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Meeks by Julia Holmes

November 28, 2010 Leave a comment

“Danger! Will Robinson! Danger!” I was never entirely clear why the robot in Lost in Space thought Will Robinson was a danger to anyone but, in the 1960s, such niceties were ignored and the words became a catch-phrase, trotted out whenever anyone even vaguely geeky was approaching. Now I suggest resurrecting it to read, “Danger! Will Allegory! Danger!”

Meeks (Small Beer Press, July, 2010) is a slim book that has been garnering a fair bit of heavy-weight attention. That, on its own, makes it a challenge to review. With so many other people of note expressing their opinions, it emphasises the need for thinking through the issues. I don’t want to feel influenced one way or the other. Whatever I write here should be carefully weighed, just like what she done in so carefully selecting every word to ensure it says what it means and means what it says. Whatever.

At this point, I offer a word of apology and gentle explanation. I know this site is me endlessly thinking about books, films and anything else that catches my eye. I ramble on and, hopefully, make a few intelligent points. This makes me self-indulgent. In my defence, reviewing is not supposed to be directly entertaining. It’s intended to inform. But Julia Holmes is an author and, as such, is supposed to be writing fiction as entertainment. Well, my working hypothesis is that she is an author desperately trying to impress us all with her cleverness when there seems no narrative point to the heightened language. When you are writing an allegory, particularly an allegory apparently intended to be satirical, there is no need to cram sentences with erudition. Indeed, when you are writing something allusive, clarity and an absence of ambiguity is a virtue.

The world is a complicated place, more so because of incidents like the rather fascinating Spectra: A Book of Poetic Experiments and the amusing Sokal affair. When a piece is presented in a form not intended to be taken literally and communicated through a heightened form of language, there’s a temptation to assume the author must know what he or she is doing. Take three sentences as examples.

“Empty bottles stood around my brother’s head like concerned townspeople who had found their king unconscious in the street.” “The shadows of the trees shifted along the glass, vague, changing, in collusion with certain of my senses to generate a picture of fear.” “The sun was setting, casting everything in a blue-gray light, the evening air subsuming more and more, until this world would be reduced to a meaningless thicket of shadows: rock indistinguishable from man, earth from sea.”

And just in case you didn’t “get” the title, the leader of this benighted people was Captain Meeks, but the resultant society relies on the meekness of the citizenry to accept the social structures and the death of those who would be the Enemy. Without wishing to get into spoilers, we are into 1984 territory with a war-footing justifying grim repression at home. People are regimented and conscripted into public service if they cannot marry. The symbolism of clothes as signifiers of status enforces rigid class divisions. Everything is sacrificed to maintain productivity and woe betide anyone who is less than hopeful about the future.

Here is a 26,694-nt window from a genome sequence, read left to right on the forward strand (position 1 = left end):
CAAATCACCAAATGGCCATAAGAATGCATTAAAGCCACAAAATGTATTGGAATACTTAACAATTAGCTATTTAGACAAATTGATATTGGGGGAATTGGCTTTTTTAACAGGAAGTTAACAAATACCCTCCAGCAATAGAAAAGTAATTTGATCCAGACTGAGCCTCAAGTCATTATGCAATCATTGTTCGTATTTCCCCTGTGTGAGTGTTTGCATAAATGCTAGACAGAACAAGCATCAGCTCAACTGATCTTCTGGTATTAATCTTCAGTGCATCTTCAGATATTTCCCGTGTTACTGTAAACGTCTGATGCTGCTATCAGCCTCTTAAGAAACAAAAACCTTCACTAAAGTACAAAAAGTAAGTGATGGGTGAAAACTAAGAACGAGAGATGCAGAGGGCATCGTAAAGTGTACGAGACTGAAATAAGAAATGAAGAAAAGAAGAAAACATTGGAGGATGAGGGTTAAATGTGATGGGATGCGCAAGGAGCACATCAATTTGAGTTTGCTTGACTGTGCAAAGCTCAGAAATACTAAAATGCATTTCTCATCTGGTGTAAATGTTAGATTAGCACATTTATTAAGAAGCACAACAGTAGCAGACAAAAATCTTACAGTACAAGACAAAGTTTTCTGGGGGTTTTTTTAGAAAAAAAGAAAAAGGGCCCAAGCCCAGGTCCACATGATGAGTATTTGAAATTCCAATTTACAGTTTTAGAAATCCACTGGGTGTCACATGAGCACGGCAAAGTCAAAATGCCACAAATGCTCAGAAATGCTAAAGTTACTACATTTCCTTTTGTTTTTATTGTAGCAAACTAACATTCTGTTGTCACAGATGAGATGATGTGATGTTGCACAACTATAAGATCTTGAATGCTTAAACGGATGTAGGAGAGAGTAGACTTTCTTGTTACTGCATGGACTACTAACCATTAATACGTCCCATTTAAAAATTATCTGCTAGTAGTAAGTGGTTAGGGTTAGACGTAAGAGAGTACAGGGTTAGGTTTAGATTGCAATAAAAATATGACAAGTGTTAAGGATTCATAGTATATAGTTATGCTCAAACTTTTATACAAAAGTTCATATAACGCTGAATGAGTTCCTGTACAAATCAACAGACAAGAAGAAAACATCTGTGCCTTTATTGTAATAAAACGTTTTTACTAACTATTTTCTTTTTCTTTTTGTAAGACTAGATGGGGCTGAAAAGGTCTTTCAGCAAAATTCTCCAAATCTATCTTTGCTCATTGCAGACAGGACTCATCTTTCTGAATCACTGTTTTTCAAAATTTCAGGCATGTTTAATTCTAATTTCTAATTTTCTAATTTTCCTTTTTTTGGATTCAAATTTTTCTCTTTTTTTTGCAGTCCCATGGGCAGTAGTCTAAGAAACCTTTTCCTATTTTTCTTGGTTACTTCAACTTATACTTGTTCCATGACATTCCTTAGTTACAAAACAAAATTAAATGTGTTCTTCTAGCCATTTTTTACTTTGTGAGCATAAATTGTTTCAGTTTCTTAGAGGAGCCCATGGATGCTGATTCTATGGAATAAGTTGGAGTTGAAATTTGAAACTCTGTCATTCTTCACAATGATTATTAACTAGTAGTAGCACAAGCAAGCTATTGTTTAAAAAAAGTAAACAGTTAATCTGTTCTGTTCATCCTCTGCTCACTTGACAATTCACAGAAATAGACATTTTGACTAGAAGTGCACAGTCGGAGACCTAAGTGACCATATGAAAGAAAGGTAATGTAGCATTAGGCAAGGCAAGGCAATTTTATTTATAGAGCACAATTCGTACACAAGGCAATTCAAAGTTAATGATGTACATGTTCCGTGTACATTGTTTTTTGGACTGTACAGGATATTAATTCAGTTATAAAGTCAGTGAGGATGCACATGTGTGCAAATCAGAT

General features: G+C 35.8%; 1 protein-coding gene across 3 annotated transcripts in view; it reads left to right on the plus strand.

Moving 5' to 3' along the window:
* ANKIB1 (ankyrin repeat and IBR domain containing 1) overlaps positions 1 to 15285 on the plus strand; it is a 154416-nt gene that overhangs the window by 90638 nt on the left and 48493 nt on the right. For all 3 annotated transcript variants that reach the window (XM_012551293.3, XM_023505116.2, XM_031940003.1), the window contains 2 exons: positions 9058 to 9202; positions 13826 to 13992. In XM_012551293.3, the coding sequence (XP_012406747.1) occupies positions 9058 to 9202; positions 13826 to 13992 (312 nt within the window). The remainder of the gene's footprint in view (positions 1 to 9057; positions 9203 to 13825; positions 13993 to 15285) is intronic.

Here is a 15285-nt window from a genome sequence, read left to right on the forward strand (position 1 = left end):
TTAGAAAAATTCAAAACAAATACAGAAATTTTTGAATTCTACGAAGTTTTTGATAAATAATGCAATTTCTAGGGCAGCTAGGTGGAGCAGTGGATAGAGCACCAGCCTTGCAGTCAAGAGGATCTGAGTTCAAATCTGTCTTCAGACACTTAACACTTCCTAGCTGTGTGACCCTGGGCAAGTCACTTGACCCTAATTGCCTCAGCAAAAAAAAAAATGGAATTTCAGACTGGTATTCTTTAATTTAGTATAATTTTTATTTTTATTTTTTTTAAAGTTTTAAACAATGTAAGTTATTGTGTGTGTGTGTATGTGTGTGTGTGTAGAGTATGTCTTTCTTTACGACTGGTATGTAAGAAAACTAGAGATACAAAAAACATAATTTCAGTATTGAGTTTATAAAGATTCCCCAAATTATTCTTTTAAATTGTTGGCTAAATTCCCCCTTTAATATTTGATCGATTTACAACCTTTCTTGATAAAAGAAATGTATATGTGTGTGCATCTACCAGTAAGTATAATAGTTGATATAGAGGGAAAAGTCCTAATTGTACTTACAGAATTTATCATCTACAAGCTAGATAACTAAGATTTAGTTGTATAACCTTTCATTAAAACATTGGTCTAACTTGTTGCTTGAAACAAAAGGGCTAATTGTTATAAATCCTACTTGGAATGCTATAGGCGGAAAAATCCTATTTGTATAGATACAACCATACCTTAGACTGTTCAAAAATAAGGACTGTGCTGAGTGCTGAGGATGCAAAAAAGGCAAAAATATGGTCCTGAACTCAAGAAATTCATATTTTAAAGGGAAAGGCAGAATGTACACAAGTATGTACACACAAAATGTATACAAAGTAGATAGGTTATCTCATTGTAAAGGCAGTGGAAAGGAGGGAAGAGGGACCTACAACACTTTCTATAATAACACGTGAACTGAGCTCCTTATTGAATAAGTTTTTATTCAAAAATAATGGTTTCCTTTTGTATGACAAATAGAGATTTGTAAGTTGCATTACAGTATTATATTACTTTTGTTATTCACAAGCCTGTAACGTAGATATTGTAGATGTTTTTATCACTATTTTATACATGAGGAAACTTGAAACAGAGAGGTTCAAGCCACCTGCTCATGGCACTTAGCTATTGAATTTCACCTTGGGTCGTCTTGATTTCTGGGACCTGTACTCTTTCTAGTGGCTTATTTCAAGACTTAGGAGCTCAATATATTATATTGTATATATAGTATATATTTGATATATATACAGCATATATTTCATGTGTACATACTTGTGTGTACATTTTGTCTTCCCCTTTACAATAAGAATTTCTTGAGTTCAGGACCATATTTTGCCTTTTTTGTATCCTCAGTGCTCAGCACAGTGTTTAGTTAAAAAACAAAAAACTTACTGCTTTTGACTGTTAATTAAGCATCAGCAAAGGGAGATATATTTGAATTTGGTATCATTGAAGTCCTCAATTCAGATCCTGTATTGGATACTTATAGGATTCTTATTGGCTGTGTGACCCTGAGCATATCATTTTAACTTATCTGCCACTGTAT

So all these elements are put into a bottle made out of pretty words and we are expected to admire the result without questioning the rationality of this city as described. Where is it supposed to be? How has it come into being? How does it survive? If men really do go off to war, who do they fight and to what effect? What form does the government take? There seems to be a skewed gender balance — how do they manage to breed enough to stay viable? Who buys all the output from these factories? And so on. . . Ah, but wait. This is an allegory, so it doesn’t have to make any sense. You just read it for what it is and don’t ask awkward questions.

Well, my apologies. I think the entire exercise is pretentious rubbish. When Jonathan Swift traps three sons in clothes that rapidly fall out of fashion, there is no doubt he is satirising Christianity. Properly directed satire identifies its targets and then savages them. Julia Holmes fulminates but never matches Swift’s Modest Proposal for solving the problem of Irish poverty. All we have in Meeks is potshots at multiple targets, none of which truly strikes home with the venom that should characterise the best of allegory and satire. When Kafka traps K in a bureaucracy, we can all relate to the greater reality of flawed bureaucratic systems. So what social systems are targeted in Meeks? Well take gender roles as an example. Having been a bachelor in my early life, I cannot relate to the experience of the men in this novel. Nor does it work in contemporary terms if we read women for men and impose the biological clock for reproductive purposes. I suppose the theme relates back to the broad condemnation of women who were “left on the shelf” — particularly after wars left a shortage of marriageable men of the right social quality. Yet our modern generation of youngsters has not been bred to prioritise finding a spouse or having a family. This idea of a cut-off point with teeth for each cohort of unmarried (wo)men is absurd. Unless, perhaps, we are supposed to take it as an attack on the malign sexism and ageism that sees older women denied a variety of jobs because of their appearance. Who knows? I could go on but. . .

. . .from all the above you will understand I do not recommend this book unless you are a particular fan of allegory for its own sake.

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